Cheng, T. F., Li. L., 2021. Top China chipmaker SMIC buoyed by robust domestic demand. Nikkei. Available at: https://asia.nikkei.com/Business/Tech/Semiconductors/Top-China-chipmaker-SMIC-buoyed-by-robust-domestic-demand (Accessed: 02/12/2021)
Cheng, T. F., Li. L., 2021.Chip decoupling risks costly failure, TSMC founder warns APEC. Nikkei. Available at: https://asia.nikkei.com/Business/Tech/Semiconductors/Chip-decoupling-risks-costly-failure-TSMC-founder-warns-APEC (Accessed:17.11.2021)
Csernatoni, R., 2021. Chips geopolitics and EU’s new semiconductors sovereignty agenda, Available at: https://www.euractiv.com/section/digital/opinion/chips-geopolitics-and-eus-new-semiconductors-sovereignty-agenda/ (Accessed: 22.11.2021)
Global Times Staff Reporters, 2021. Chip company faces debt crisis after fast expansion. Global Times. Available at: https://www.globaltimes.cn/page/202107/1228435.shtml (Accessed: 02/12/2021)
Hui, S. G., 2021. Semiconductor fraud in China highlights lack of accountability. Nikkei. Available at: https://asia.nikkei.com/Business/36Kr-KrASIA/Semiconductor-fraud-in-China-highlights-lack-of-accountability (Accessed: 19.11.2021)
IC Insights, Inc., 2021. Research Bulletin: China Forecast to Fall Far Short of its “Made in China 2025” Goals for ICs. IC Insights Research. Available at: https://www.icinsights.com/news/bulletins/China-Forecast-To-Fall-Far-Short-Of-Its-Made-In-China-2025-Goals-For-ICs/ (Accessed: 20.11.2021)
IC Insights, Inc., 2021. Research Bulletin: IC Industry at Heart of Possible China Takeover of Taiwan. IC Insights Research, Available at: https://www.icinsights.com/data/articles/documents/1411.pdf (Accessed: 20.11.2021)
Kim, J. and Kim, E.M., 2006. Erosion of A Developmental State: A Case Study of South Korea's Semiconductor Industry. Asian International Studies Review, 7(2), pp.37-59. Available at: https://brill.com/view/journals/aisr/7/2/article-p37_3.xml (Accessed: 20.11.2021)
Łukasiak, L. and Jakubowski, A., 2010. History of semiconductors. Journal of Telecommunications and information technology, pp.3-9. Available at: https://djena.engineering.cornell.edu/hws/history_of_semiconductors.pdf (Accessed: 19.11.2021)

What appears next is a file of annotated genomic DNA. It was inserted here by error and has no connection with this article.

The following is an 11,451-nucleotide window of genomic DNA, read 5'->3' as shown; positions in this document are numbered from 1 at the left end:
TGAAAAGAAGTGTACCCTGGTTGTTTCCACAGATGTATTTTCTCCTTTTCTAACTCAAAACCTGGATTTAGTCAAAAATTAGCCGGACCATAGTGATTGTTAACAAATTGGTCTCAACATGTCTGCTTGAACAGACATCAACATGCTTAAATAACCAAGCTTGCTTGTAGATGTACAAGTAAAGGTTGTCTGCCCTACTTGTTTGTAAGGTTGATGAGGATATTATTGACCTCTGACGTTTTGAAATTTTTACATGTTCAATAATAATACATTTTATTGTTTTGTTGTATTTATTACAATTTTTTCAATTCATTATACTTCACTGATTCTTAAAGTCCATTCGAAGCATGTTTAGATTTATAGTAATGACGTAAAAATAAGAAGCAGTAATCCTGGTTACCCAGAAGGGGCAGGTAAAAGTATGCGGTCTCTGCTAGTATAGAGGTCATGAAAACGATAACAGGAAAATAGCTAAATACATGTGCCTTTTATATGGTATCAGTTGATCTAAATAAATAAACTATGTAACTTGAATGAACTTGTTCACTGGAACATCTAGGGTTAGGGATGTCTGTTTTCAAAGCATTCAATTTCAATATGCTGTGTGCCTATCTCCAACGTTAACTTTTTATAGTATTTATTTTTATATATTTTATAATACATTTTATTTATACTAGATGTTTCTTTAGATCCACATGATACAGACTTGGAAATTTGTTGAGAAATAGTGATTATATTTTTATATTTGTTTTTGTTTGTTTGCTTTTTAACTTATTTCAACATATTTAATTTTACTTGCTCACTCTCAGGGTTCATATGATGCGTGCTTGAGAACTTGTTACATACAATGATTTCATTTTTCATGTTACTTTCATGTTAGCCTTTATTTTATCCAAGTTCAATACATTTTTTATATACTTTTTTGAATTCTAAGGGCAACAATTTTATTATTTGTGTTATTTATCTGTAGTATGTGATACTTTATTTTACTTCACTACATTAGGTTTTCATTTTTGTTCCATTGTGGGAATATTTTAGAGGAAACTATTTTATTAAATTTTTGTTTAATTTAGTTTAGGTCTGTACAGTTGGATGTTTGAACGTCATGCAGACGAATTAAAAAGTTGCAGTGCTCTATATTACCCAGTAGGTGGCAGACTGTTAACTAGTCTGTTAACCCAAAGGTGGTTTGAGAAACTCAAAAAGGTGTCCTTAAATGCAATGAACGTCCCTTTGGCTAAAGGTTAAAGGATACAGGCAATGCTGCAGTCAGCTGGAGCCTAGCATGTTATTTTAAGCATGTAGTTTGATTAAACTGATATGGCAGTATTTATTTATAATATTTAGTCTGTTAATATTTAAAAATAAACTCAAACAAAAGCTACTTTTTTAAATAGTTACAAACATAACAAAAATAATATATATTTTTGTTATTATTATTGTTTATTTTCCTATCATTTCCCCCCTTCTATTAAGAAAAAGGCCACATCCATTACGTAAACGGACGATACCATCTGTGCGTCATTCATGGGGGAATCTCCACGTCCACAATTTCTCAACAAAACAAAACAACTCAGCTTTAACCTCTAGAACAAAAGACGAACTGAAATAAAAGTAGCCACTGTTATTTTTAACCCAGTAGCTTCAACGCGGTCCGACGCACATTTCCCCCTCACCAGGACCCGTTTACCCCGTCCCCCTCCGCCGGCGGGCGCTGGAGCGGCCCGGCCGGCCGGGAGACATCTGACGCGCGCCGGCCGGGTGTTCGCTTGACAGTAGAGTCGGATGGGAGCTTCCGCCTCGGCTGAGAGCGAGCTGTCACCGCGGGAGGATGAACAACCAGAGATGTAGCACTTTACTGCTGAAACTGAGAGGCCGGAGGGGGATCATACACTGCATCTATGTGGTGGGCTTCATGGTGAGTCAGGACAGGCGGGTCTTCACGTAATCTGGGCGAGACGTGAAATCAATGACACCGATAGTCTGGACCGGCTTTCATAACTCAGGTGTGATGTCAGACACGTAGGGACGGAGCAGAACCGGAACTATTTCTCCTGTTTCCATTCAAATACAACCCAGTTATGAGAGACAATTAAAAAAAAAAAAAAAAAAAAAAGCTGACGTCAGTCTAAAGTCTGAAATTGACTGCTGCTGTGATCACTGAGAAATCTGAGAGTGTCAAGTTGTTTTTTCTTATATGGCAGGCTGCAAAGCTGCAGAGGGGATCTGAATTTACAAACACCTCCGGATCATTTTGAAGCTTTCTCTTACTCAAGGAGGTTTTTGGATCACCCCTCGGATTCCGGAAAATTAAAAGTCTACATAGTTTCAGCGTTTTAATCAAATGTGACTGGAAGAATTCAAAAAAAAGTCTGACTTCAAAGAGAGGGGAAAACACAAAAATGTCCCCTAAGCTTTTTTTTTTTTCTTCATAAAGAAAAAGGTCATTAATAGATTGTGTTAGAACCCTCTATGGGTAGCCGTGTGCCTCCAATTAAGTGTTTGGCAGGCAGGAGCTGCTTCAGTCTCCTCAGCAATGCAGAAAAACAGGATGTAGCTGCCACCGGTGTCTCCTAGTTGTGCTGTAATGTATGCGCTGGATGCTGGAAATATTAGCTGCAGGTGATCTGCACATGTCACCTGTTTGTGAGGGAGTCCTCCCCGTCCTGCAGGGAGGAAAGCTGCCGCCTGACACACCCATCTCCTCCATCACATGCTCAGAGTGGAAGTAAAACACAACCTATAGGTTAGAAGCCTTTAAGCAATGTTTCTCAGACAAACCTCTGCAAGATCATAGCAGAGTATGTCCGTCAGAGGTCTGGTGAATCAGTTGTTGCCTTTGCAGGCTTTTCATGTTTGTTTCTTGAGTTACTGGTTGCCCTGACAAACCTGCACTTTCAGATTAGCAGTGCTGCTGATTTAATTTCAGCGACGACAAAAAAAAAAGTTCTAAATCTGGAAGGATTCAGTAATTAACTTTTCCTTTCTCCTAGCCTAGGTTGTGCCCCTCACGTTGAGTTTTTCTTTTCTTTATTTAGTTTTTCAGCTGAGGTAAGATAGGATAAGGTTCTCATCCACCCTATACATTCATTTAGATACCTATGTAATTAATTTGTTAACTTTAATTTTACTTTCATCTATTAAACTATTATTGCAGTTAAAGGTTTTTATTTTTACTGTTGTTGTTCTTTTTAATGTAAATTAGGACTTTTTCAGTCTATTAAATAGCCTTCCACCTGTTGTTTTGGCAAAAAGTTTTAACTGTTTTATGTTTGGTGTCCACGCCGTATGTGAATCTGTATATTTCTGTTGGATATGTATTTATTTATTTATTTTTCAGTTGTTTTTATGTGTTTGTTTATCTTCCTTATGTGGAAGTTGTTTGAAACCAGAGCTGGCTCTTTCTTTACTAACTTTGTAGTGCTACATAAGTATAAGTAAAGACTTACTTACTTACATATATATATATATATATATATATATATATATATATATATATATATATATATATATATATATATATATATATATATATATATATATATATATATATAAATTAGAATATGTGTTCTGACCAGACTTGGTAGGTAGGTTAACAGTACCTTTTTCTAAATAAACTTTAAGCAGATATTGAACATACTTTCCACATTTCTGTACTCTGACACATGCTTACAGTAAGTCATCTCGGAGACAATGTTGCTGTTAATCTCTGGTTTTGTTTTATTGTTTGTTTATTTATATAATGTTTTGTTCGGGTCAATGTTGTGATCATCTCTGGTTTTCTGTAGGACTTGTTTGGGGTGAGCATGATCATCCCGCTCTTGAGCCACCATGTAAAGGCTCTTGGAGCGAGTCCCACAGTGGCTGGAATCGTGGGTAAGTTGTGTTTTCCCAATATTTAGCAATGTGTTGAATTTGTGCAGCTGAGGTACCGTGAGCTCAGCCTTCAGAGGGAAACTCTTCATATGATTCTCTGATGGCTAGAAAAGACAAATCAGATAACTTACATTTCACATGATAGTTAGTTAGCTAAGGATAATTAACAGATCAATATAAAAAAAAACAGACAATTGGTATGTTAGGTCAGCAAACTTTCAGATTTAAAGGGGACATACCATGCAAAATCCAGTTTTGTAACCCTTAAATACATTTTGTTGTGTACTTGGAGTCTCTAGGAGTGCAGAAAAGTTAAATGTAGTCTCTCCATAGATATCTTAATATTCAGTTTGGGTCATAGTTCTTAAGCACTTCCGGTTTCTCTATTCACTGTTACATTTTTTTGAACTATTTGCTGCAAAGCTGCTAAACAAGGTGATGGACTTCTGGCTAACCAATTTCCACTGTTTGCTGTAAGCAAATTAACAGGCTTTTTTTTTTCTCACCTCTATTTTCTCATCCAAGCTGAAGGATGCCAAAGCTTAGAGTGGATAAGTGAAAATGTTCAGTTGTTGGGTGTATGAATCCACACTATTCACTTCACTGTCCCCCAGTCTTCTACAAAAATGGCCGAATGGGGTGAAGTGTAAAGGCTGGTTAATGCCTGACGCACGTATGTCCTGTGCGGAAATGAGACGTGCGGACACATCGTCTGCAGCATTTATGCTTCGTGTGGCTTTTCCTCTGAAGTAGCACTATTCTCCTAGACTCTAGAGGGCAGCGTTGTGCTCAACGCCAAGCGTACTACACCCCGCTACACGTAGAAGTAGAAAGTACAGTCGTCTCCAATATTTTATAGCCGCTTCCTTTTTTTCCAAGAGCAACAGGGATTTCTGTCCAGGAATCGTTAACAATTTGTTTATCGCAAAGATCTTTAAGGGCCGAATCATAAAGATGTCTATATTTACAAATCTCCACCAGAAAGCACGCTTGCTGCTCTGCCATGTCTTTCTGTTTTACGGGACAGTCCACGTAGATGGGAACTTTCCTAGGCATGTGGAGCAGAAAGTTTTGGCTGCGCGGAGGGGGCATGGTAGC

Nakamura, Y., 2021. Taiwan drought at most critical phase for chip sector. Nikkei. Available at: https://asia.nikkei.com/Business/Tech/Semiconductors/Taiwan-drought-at-most-critical-phase-for-chip-sector (Accessed:19.11.2021)
Qu, H., He, S., Zhai S., Liu, Y., and Han, W., 2021.How a perfect storm created the global chip shortage. Nikkei, Available at: https://asia.nikkei.com/Spotlight/Caixin/How-a-perfect-storm-created-the-global-chip-shortage (Accessed: 22.11.2021)
Segal, T, 2021. Semiconductor. Investopedia, Available at: https://www.investopedia.com/terms/s/semiconductor.asp (Accessed: 21.11.2021)
Shunsuke, T., 2021. China weeds out chip industry weaklings by raising bar for aid. Nikkei. Available at: https://asia.nikkei.com/Business/Tech/Semiconductors/China-weeds-out-chip-industry-weaklings-by-raising-bar-for-aid (Accessed:17.11.2021)
South China Morning Post, 2021. China’s chip champion: can SMIC lead Beijing’s quest for semiconductor self-sufficiency?. SCMP. Available at: https://www.scmp.com/tech/tech-war/article/3154121/chinas-chip-champion-can-smic-lead-beijings-quest-semiconductor-self (Accessed:19.11.2021)
Tan, CK., 2021. China chip school teaches ways of Huawei and talent-hungry peers. Nikkei, Available at: https://asia.nikkei.com/Business/Tech/Semiconductors/China-chip-school-teaches-ways-of-Huawei-and-talent-hungry-peers (Accessed: 20.11.2021)
Zen, S., Li, T. and Chua, K. H., 2019. Taiwan became top chip manufacturer with US help. Can it stay there? South China Morning Post, Available at: https://www.scmp.com/tech/tech-leaders-and-founders/article/3026766/taiwan-became-top-chip-manufacturer-us-help-can-it) (Accessed: 20.11.2021)